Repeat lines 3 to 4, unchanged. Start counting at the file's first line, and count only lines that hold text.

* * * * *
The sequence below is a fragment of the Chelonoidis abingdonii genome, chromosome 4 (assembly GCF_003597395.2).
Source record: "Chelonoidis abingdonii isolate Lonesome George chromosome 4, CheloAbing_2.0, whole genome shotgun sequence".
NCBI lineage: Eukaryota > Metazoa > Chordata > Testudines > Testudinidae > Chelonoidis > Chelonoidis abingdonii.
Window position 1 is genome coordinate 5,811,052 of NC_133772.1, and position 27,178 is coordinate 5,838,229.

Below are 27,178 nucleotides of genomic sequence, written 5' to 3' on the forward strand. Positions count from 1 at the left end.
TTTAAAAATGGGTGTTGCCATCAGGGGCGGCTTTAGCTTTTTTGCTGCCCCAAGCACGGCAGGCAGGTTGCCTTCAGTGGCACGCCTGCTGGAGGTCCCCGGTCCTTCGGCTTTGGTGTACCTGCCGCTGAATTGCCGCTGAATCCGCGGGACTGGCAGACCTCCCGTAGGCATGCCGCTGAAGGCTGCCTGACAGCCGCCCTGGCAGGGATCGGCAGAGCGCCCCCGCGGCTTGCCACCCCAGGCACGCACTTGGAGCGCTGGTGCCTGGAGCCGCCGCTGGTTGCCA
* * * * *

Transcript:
NCBI lineage: Eukaryota > Metazoa > Chordata > Testudines > Testudinidae > Chelonoidis > Chelonoidis abingdonii.
Window position 1 is genome coordinate 5,811,052 of NC_133772.1, and position 27,178 is coordinate 5,838,229.